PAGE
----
The second angle of it was that in our teenage years, I think it was, we ended up discovering more and more soul music. Being into hip-hop and going breakbeat hunting, which we used to do, sometimes you may buy a record because of the cover. You may know of The Delfonics, but you only knew one or two songs. You heard of Blue Magic, but you knew three or four songs. So we ended up buying a lot of records during our teenage years that we would play and vibe out to. Back then it was all about who can make the best breakbeat tape and the best slow jam tape.

The battle was mostly between me, Dirty, and his older brother Mark. Mark, he made the best ones. He’d throw in something that you had never heard, whether it was from Stevie [Wonder] or Marvin [Gaye]. He had a real good ear for that. So by the time Dirty was like seventeen, eighteen, that’s all in our DNA and that becomes part of our expression of hip-hop. When we were eighteen, nineteen, a lot of the R&B that was being shared with the world wasn’t our cup of tea. We wanted the soul, the vibration that made you move inside.

Given Dirty’s love for both soul and hip-hop, how did that play into his being so unpredictable musically and vocally?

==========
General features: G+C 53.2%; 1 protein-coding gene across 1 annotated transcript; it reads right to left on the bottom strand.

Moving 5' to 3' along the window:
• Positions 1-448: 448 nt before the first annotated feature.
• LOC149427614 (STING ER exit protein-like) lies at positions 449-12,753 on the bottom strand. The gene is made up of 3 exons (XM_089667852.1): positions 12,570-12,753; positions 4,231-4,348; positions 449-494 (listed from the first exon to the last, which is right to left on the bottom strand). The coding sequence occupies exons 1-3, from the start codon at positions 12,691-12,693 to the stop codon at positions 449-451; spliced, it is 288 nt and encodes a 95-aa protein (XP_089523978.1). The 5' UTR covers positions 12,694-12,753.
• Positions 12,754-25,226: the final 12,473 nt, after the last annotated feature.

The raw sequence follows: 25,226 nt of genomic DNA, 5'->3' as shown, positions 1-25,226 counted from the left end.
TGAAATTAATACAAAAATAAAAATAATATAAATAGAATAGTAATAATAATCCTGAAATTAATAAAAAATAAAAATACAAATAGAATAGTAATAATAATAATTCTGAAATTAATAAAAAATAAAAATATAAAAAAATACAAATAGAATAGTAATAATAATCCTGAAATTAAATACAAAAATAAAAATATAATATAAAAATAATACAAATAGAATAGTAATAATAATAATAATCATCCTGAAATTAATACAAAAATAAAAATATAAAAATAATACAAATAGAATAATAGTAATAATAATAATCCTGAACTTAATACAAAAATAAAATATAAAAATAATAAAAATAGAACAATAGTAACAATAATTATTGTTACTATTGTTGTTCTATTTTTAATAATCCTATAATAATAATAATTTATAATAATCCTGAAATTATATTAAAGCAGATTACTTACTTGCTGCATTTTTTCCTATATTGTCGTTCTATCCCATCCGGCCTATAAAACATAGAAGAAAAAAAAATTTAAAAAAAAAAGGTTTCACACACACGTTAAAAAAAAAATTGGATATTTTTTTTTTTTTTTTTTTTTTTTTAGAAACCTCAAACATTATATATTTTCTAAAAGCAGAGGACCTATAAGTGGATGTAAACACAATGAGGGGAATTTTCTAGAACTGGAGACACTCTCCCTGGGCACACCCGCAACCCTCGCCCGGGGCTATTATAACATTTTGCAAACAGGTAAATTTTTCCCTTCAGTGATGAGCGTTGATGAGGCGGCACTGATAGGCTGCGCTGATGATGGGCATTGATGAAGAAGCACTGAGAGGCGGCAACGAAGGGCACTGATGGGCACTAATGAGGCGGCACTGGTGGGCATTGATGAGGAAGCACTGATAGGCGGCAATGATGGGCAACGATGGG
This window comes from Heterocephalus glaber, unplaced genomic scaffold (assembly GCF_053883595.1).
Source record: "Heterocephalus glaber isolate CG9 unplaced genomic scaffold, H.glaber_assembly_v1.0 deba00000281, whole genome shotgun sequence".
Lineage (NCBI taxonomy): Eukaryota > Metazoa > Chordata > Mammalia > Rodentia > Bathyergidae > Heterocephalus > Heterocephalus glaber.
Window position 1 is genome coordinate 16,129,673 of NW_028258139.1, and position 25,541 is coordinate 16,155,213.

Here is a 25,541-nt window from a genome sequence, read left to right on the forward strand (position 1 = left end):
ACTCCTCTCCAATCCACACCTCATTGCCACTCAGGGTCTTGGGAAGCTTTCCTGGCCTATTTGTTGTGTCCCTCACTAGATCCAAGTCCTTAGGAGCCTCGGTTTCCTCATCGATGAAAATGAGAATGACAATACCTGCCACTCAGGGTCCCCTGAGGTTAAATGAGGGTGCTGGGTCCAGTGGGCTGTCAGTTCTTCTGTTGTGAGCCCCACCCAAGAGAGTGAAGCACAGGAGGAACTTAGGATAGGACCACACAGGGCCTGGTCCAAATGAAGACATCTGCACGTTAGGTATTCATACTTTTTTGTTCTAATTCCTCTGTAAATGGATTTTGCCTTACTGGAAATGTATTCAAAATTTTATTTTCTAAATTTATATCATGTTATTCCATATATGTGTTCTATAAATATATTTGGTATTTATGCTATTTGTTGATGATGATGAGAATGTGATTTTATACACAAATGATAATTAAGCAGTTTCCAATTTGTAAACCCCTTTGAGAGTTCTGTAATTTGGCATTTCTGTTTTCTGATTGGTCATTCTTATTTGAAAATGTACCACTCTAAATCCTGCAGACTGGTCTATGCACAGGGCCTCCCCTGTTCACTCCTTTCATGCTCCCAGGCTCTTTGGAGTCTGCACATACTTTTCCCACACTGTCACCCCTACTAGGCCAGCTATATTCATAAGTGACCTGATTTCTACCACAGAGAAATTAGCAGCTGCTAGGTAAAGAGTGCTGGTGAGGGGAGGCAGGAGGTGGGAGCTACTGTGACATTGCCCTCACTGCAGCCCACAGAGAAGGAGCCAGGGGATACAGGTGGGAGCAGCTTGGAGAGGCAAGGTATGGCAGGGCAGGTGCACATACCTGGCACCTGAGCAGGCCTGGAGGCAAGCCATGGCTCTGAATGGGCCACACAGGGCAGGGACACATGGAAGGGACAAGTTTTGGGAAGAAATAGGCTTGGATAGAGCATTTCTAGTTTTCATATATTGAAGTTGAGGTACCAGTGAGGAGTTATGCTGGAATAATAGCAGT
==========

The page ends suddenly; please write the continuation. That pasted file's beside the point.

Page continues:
One thing about ODB musically and vocally was that by the time we do Return to the 36 Chambers, he’d been MCing for close to ten years. If you do something for ten years, you’re going to get that mastery level. He’s been hanging around the house and doing zany things since he was six years old. Now he’s an artist who has the chance to express his art. He was conscious of what he was doing. It wasn’t like he was making mistakes. He said something to me early on, when we were recording [Wu-Tang Clan’s debut LP, 1993’s Enter the Wu-Tang] 36 Chambers, and that was that, “It has to be natural. It’s natural, God.” When we did “Shame on a Nigga,” he did that shit in one take. The hook, too.